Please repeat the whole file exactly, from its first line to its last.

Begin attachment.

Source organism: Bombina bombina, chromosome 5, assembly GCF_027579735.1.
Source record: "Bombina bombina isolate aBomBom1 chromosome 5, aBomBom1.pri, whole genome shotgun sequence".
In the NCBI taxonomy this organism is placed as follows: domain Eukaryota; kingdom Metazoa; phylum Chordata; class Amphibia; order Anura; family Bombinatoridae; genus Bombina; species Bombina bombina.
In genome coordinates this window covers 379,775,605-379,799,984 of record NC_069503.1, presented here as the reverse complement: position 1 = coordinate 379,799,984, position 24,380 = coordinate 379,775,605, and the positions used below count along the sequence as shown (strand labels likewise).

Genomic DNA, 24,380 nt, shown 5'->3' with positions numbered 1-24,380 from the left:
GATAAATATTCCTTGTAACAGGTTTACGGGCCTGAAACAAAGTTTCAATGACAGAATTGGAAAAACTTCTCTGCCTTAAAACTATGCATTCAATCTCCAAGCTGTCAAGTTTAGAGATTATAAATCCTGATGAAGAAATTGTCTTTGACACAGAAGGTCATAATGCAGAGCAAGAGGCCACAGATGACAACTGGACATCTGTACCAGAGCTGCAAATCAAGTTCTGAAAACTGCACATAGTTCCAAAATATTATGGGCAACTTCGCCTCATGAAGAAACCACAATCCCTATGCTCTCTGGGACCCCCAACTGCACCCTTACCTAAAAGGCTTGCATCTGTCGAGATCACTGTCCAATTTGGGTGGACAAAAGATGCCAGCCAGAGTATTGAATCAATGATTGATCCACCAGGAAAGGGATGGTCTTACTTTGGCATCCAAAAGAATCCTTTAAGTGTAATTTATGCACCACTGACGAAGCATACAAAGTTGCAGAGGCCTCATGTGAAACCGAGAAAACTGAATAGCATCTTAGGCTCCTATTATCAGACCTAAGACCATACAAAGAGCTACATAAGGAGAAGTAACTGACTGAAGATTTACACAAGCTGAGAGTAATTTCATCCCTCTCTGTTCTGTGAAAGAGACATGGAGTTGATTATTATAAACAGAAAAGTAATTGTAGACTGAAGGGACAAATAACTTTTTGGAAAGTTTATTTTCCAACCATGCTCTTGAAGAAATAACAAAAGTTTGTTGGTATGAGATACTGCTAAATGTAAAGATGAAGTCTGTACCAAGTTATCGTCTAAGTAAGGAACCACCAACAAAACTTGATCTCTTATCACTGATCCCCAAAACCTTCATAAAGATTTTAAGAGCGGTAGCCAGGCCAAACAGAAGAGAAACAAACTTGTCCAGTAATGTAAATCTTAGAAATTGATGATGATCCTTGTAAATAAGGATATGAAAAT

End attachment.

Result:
Source organism: Bombina bombina, chromosome 5, assembly GCF_027579735.1.
Source record: "Bombina bombina isolate aBomBom1 chromosome 5, aBomBom1.pri, whole genome shotgun sequence".
In the NCBI taxonomy this organism is placed as follows: domain Eukaryota; kingdom Metazoa; phylum Chordata; class Amphibia; order Anura; family Bombinatoridae; genus Bombina; species Bombina bombina.
In genome coordinates this window covers 379,775,605-379,799,984 of record NC_069503.1, presented here as the reverse complement: position 1 = coordinate 379,799,984, position 24,380 = coordinate 379,775,605, and the positions used below count along the sequence as shown (strand labels likewise).

Genomic DNA, 24,380 nt, shown 5'->3' with positions numbered 1-24,380 from the left:
GATAAATATTCCTTGTAACAGGTTTACGGGCCTGAAACAAAGTTTCAATGACAGAATTGGAAAAACTTCTCTGCCTTAAAACTATGCATTCAATCTCCAAGCTGTCAAGTTTAGAGATTATAAATCCTGATGAAGAAATTGTCTTTGACACAGAAGGTCATAATGCAGAGCAAGAGGCCACAGATGACAACTGGACATCTGTACCAGAGCTGCAAATCAAGTTCTGAAAACTGCACATAGTTCCAAAATATTATGGGCAACTTCGCCTCATGAAGAAACCACAATCCCTATGCTCTCTGGGACCCCCAACTGCACCCTTACCTAAAAGGCTTGCATCTGTCGAGATCACTGTCCAATTTGGGTGGACAAAAGATGCCAGCCAGAGTATTGAATCAATGATTGATCCACCAGGAAAGGGATGGTCTTACTTTGGCATCCAAAAGAATCCTTTAAGTGTAATTTATGCACCACTGACGAAGCATACAAAGTTGCAGAGGCCTCATGTGAAACCGAGAAAACTGAATAGCATCTTAGGCTCCTATTATCAGACCTAAGACCATACAAAGAGCTACATAAGGAGAAGTAACTGACTGAAGATTTACACAAGCTGAGAGTAATTTCATCCCTCTCTGTTCTGTGAAAGAGACATGGAGTTGATTATTATAAACAGAAAAGTAATTGTAGACTGAAGGGACAAATAACTTTTTGGAAAGTTTATTTTCCAACCATGCTCTTGAAGAAATAACAAAAGTTTGTTGGTATGAGATACTGCTAAATGTAAAGATGAAGTCTGTACCAAGTTATCGTCTAAGTAAGGAACCACCAACAAAACTTGATCTCTTATCACTGATCCCCAAAACCTTCATAAAGATTTTAAGAGCGGTAGCCAGGCCAAACAGAAGAGAAACAAACTTGTCCAGTAATGTAAATCTTAGAAATTGATGATGATCCTTGTAAATAAGGATATGAAAAT